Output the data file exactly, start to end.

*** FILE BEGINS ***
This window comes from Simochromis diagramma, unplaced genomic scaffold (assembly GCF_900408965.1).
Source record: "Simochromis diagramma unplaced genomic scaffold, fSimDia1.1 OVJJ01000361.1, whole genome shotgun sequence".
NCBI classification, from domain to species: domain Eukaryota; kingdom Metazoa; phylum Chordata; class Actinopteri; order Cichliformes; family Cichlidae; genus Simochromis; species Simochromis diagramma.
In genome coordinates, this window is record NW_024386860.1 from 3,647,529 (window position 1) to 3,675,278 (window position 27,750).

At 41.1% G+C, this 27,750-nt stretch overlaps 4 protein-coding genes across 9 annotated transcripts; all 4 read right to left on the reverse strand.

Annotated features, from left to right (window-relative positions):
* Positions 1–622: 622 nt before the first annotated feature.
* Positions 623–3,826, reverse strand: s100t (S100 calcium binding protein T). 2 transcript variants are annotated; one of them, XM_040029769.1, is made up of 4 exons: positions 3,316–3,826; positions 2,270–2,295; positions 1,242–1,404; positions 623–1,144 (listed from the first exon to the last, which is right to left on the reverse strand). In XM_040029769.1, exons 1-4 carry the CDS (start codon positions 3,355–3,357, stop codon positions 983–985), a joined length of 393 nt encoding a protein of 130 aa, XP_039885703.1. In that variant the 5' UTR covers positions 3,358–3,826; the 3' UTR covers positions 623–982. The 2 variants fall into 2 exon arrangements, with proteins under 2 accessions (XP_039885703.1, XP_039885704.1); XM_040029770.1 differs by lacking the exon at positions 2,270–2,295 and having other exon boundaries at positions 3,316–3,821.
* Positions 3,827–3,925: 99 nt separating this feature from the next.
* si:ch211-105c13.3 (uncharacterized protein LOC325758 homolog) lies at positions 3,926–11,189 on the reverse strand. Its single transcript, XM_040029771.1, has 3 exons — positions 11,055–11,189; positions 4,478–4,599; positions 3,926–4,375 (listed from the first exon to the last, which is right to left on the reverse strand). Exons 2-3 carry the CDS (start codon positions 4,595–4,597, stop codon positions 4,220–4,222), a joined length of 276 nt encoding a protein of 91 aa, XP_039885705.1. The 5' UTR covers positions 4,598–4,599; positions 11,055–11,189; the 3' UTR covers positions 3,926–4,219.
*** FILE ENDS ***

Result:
This window comes from Simochromis diagramma, unplaced genomic scaffold (assembly GCF_900408965.1).
Source record: "Simochromis diagramma unplaced genomic scaffold, fSimDia1.1 OVJJ01000361.1, whole genome shotgun sequence".
NCBI classification, from domain to species: domain Eukaryota; kingdom Metazoa; phylum Chordata; class Actinopteri; order Cichliformes; family Cichlidae; genus Simochromis; species Simochromis diagramma.
In genome coordinates, this window is record NW_024386860.1 from 3,647,529 (window position 1) to 3,675,278 (window position 27,750).

At 41.1% G+C, this 27,750-nt stretch overlaps 4 protein-coding genes across 9 annotated transcripts; all 4 read right to left on the reverse strand.

Annotated features, from left to right (window-relative positions):
* Positions 1–622: 622 nt before the first annotated feature.
* Positions 623–3,826, reverse strand: s100t (S100 calcium binding protein T). 2 transcript variants are annotated; one of them, XM_040029769.1, is made up of 4 exons: positions 3,316–3,826; positions 2,270–2,295; positions 1,242–1,404; positions 623–1,144 (listed from the first exon to the last, which is right to left on the reverse strand). In XM_040029769.1, exons 1-4 carry the CDS (start codon positions 3,355–3,357, stop codon positions 983–985), a joined length of 393 nt encoding a protein of 130 aa, XP_039885703.1. In that variant the 5' UTR covers positions 3,358–3,826; the 3' UTR covers positions 623–982. The 2 variants fall into 2 exon arrangements, with proteins under 2 accessions (XP_039885703.1, XP_039885704.1); XM_040029770.1 differs by lacking the exon at positions 2,270–2,295 and having other exon boundaries at positions 3,316–3,821.
* Positions 3,827–3,925: 99 nt separating this feature from the next.
* si:ch211-105c13.3 (uncharacterized protein LOC325758 homolog) lies at positions 3,926–11,189 on the reverse strand. Its single transcript, XM_040029771.1, has 3 exons — positions 11,055–11,189; positions 4,478–4,599; positions 3,926–4,375 (listed from the first exon to the last, which is right to left on the reverse strand). Exons 2-3 carry the CDS (start codon positions 4,595–4,597, stop codon positions 4,220–4,222), a joined length of 276 nt encoding a protein of 91 aa, XP_039885705.1. The 5' UTR covers positions 4,598–4,599; positions 11,055–11,189; the 3' UTR covers positions 3,926–4,219.